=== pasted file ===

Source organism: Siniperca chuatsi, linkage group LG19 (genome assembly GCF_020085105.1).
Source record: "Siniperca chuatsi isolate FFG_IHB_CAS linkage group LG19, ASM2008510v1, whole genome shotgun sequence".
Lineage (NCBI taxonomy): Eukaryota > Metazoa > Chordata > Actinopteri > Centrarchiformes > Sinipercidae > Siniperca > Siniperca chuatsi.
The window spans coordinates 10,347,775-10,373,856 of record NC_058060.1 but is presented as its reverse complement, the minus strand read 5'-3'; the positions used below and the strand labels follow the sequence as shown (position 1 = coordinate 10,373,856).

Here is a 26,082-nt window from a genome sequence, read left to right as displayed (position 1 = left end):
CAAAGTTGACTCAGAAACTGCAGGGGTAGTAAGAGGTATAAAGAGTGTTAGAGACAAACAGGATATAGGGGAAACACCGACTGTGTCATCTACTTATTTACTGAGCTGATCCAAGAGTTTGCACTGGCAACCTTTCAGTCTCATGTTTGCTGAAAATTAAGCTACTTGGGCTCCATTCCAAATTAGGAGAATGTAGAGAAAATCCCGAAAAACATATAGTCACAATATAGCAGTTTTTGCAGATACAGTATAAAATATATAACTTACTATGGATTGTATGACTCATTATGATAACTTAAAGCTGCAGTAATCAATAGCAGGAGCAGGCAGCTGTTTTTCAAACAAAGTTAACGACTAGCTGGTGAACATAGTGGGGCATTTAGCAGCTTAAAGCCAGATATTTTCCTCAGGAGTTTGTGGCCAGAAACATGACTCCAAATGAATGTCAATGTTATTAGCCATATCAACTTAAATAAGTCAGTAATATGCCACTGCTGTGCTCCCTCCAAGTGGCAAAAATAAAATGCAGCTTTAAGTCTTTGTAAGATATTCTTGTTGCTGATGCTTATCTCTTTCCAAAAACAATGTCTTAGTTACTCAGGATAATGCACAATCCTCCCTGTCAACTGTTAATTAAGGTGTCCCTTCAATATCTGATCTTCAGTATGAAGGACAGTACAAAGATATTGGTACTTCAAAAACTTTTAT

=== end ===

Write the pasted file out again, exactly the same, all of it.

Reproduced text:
Source organism: Siniperca chuatsi, linkage group LG19 (genome assembly GCF_020085105.1).
Source record: "Siniperca chuatsi isolate FFG_IHB_CAS linkage group LG19, ASM2008510v1, whole genome shotgun sequence".
Lineage (NCBI taxonomy): Eukaryota > Metazoa > Chordata > Actinopteri > Centrarchiformes > Sinipercidae > Siniperca > Siniperca chuatsi.
The window spans coordinates 10,347,775-10,373,856 of record NC_058060.1 but is presented as its reverse complement, the minus strand read 5'-3'; the positions used below and the strand labels follow the sequence as shown (position 1 = coordinate 10,373,856).

Here is a 26,082-nt window from a genome sequence, read left to right as displayed (position 1 = left end):
CAAAGTTGACTCAGAAACTGCAGGGGTAGTAAGAGGTATAAAGAGTGTTAGAGACAAACAGGATATAGGGGAAACACCGACTGTGTCATCTACTTATTTACTGAGCTGATCCAAGAGTTTGCACTGGCAACCTTTCAGTCTCATGTTTGCTGAAAATTAAGCTACTTGGGCTCCATTCCAAATTAGGAGAATGTAGAGAAAATCCCGAAAAACATATAGTCACAATATAGCAGTTTTTGCAGATACAGTATAAAATATATAACTTACTATGGATTGTATGACTCATTATGATAACTTAAAGCTGCAGTAATCAATAGCAGGAGCAGGCAGCTGTTTTTCAAACAAAGTTAACGACTAGCTGGTGAACATAGTGGGGCATTTAGCAGCTTAAAGCCAGATATTTTCCTCAGGAGTTTGTGGCCAGAAACATGACTCCAAATGAATGTCAATGTTATTAGCCATATCAACTTAAATAAGTCAGTAATATGCCACTGCTGTGCTCCCTCCAAGTGGCAAAAATAAAATGCAGCTTTAAGTCTTTGTAAGATATTCTTGTTGCTGATGCTTATCTCTTTCCAAAAACAATGTCTTAGTTACTCAGGATAATGCACAATCCTCCCTGTCAACTGTTAATTAAGGTGTCCCTTCAATATCTGATCTTCAGTATGAAGGACAGTACAAAGATATTGGTACTTCAAAAACTTTTAT